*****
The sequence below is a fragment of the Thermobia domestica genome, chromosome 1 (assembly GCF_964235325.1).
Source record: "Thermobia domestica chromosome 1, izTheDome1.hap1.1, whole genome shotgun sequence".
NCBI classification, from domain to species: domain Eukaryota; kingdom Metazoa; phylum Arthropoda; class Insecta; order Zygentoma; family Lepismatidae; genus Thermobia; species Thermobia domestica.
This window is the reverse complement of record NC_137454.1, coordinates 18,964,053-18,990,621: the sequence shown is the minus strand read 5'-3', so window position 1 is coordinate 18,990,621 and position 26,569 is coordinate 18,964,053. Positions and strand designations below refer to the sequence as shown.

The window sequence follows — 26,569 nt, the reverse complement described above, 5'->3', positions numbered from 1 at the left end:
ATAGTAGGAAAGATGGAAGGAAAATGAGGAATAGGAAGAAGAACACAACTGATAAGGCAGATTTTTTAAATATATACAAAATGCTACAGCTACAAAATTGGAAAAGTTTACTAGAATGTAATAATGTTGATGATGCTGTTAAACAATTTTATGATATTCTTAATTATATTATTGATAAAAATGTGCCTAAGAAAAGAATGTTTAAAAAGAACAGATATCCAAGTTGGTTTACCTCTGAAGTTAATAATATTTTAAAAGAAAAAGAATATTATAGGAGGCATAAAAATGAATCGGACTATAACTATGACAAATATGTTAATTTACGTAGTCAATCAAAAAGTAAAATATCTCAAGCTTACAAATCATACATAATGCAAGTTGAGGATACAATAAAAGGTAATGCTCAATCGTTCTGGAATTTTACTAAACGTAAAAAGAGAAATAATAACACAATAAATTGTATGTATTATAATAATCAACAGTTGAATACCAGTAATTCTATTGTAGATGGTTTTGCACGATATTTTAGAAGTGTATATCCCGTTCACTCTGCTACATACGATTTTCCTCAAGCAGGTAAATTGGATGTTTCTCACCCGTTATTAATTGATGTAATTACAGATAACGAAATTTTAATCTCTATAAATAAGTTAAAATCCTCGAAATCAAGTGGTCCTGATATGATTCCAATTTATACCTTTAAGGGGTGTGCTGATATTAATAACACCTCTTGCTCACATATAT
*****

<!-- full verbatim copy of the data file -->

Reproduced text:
The sequence below is a fragment of the Thermobia domestica genome, chromosome 1 (assembly GCF_964235325.1).
Source record: "Thermobia domestica chromosome 1, izTheDome1.hap1.1, whole genome shotgun sequence".
NCBI classification, from domain to species: domain Eukaryota; kingdom Metazoa; phylum Arthropoda; class Insecta; order Zygentoma; family Lepismatidae; genus Thermobia; species Thermobia domestica.
This window is the reverse complement of record NC_137454.1, coordinates 18,964,053-18,990,621: the sequence shown is the minus strand read 5'-3', so window position 1 is coordinate 18,990,621 and position 26,569 is coordinate 18,964,053. Positions and strand designations below refer to the sequence as shown.

The window sequence follows — 26,569 nt, the reverse complement described above, 5'->3', positions numbered from 1 at the left end:
ATAGTAGGAAAGATGGAAGGAAAATGAGGAATAGGAAGAAGAACACAACTGATAAGGCAGATTTTTTAAATATATACAAAATGCTACAGCTACAAAATTGGAAAAGTTTACTAGAATGTAATAATGTTGATGATGCTGTTAAACAATTTTATGATATTCTTAATTATATTATTGATAAAAATGTGCCTAAGAAAAGAATGTTTAAAAAGAACAGATATCCAAGTTGGTTTACCTCTGAAGTTAATAATATTTTAAAAGAAAAAGAATATTATAGGAGGCATAAAAATGAATCGGACTATAACTATGACAAATATGTTAATTTACGTAGTCAATCAAAAAGTAAAATATCTCAAGCTTACAAATCATACATAATGCAAGTTGAGGATACAATAAAAGGTAATGCTCAATCGTTCTGGAATTTTACTAAACGTAAAAAGAGAAATAATAACACAATAAATTGTATGTATTATAATAATCAACAGTTGAATACCAGTAATTCTATTGTAGATGGTTTTGCACGATATTTTAGAAGTGTATATCCCGTTCACTCTGCTACATACGATTTTCCTCAAGCAGGTAAATTGGATGTTTCTCACCCGTTATTAATTGATGTAATTACAGATAACGAAATTTTAATCTCTATAAATAAGTTAAAATCCTCGAAATCAAGTGGTCCTGATATGATTCCAATTTATACCTTTAAGGGGTGTGCTGATATTAATAACACCTCTTGCTCACATATAT